The better solution to plugins would be bookmarklets, which use little to no system resources and will also work with every browser and OS.
One Quix Solution To Bookmarklets
To work more efficiently with bookmarklets, you can use a little help from Quix – a bookmarklet which serves as a container for other bookmarklets. You can have all the functionalities of many bookmarklets using only this one, but how do you create bookmarklets within Quix?
Quix comes with tons of commands that can replace your existing bookmarklets. But as extensive as it may be, Quix still left many custom bookmarklets out of its list. Even though Quix provides you with the way to add your own sets of commands, there’s no clear explanation on how to do it that I could find.
There’s no point of having the powerful all in one bookmarklet container if there are still many bookmarklets that can’t be contained. So I sat back and tried to make sense of all the resources that I could find, and then experimented on adding custom bookmarklets into Quix.
Building The Chain Of Commands
Basically, to add your own custom bookmarklet commands to Quix, you have to create a text file with the lines of commands inside, and load it after Quix’ own script. Here are the steps to do it:
First: The Text File
Create a text file and fill it with command lines. There are three components to these lines:
- the command: the name of the command or the shortcut you want to call this command with.
- the executable: the actual script that this command will perform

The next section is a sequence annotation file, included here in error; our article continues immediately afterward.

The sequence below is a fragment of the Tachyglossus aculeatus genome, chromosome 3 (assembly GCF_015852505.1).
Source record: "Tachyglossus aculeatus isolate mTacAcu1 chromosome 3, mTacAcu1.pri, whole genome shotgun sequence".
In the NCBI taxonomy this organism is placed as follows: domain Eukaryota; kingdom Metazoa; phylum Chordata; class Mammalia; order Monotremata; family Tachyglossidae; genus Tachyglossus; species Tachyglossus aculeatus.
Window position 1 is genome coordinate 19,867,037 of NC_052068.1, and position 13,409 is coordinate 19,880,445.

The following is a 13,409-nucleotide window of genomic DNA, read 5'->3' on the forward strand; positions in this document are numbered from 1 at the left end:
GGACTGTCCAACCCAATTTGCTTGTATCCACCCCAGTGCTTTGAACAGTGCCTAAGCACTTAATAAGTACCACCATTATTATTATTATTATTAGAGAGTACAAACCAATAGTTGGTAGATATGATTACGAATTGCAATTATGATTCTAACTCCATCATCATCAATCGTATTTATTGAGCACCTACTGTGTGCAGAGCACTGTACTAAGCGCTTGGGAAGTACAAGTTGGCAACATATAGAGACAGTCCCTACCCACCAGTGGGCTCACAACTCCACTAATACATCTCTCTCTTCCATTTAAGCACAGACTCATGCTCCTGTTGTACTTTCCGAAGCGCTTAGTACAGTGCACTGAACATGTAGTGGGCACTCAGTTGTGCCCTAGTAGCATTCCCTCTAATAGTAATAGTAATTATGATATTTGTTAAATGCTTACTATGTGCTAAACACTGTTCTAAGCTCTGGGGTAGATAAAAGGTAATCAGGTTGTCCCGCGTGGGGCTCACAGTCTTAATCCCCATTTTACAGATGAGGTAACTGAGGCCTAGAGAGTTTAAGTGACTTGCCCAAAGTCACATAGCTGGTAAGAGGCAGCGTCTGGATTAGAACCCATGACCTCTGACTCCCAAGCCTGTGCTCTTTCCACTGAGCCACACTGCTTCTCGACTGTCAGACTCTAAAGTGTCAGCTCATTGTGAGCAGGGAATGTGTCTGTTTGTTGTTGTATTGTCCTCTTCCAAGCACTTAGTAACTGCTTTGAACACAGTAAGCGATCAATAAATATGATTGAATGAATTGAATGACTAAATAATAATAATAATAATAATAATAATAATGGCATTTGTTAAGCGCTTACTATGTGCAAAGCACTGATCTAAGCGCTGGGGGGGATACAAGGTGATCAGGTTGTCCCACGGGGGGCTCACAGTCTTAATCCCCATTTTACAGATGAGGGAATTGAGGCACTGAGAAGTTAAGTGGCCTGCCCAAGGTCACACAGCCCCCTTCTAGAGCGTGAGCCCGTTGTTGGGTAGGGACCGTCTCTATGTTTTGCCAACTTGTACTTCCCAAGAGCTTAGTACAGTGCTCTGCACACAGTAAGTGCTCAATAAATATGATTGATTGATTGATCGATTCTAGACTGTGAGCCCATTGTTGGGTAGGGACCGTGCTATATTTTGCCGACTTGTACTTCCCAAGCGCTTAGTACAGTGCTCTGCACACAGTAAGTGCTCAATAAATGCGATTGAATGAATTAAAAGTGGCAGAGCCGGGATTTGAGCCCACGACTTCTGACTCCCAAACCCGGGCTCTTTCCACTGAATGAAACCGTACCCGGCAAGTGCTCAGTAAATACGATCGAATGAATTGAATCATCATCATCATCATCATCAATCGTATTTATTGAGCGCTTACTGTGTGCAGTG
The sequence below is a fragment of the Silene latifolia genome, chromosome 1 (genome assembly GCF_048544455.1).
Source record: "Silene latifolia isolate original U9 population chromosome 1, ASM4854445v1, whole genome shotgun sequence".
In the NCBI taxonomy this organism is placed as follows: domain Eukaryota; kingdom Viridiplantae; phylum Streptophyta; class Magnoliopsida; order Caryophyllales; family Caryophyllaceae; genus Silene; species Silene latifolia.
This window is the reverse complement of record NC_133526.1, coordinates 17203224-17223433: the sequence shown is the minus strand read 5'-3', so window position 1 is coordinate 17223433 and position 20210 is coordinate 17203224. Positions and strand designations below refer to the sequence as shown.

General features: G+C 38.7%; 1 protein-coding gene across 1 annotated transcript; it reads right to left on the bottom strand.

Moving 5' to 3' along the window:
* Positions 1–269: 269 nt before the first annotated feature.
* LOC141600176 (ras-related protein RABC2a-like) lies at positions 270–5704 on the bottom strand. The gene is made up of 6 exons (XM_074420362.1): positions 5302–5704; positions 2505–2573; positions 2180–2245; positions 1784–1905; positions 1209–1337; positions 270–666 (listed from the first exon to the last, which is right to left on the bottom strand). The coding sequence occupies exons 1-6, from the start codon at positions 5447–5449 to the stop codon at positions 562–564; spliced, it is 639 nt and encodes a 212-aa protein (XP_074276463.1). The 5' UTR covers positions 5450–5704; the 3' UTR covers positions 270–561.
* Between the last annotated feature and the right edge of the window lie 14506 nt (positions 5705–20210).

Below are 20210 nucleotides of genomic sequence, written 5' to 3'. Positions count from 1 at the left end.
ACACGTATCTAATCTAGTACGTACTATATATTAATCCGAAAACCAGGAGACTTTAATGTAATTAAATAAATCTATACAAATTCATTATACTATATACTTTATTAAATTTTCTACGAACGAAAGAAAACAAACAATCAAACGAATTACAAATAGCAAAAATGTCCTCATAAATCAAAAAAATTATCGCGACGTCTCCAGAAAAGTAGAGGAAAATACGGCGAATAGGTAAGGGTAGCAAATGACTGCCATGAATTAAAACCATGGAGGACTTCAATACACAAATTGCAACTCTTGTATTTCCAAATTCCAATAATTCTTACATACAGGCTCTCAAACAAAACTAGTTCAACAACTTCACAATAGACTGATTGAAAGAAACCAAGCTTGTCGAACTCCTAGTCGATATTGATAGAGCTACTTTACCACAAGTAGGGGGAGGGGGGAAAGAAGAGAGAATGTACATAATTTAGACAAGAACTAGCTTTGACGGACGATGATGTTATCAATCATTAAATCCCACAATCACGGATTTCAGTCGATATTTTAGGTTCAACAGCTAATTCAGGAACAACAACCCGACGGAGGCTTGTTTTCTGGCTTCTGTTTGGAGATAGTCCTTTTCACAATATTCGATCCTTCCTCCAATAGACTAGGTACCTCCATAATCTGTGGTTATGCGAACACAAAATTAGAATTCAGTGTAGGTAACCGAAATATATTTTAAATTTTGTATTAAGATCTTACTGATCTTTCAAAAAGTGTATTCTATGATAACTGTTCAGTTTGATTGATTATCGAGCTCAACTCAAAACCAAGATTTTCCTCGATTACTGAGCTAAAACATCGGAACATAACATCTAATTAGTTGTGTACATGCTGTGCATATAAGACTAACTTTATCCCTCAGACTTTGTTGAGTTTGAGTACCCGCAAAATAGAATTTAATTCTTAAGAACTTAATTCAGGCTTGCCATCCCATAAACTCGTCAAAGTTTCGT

- the description: the explanation about what this line of command will do.
The hardest part is figuring out the “executable” part of the command. In some cases, you could just copy and paste the command used in the real bookmarklet. I compared the Evernote command from its own bookmarklet and the one I found on Quix, they are exactly the same. But you need to experiment here as this method is not always working.
To know what command is used by your bookmarklet, open the bookmark library (“Bookmarks > Organize Bookmarks” menu in Firefox or “Bookmarks > Show All Bookmarks” menu in Safari)
Then select the bookmarklet to get the “executable command”.
Second: The Upload
After you are ready with the text file, you have to make it available online. The easiest way is to use Dropbox. Just save the text file inside your Dropbox folder.
Move it to the “Public” folder, right click on it and choose “Copy Public Link” from the Dropbox menu.
Then go to the Extend Quix page, paste the public link into the “Command file URL” field, and install the customized Quix bookmarklet by dragging and dropping the bookmarklet icon to your bookmark bar.
Congratulations! You’ve just upgraded your Quix with the commands that you need. Everytime you come across a new bookmarklet that isn’t supported by Quix, just add the command line in the text file, and you are good to go.
Have you tried Quix? Share your thoughts and opinions in the comments below.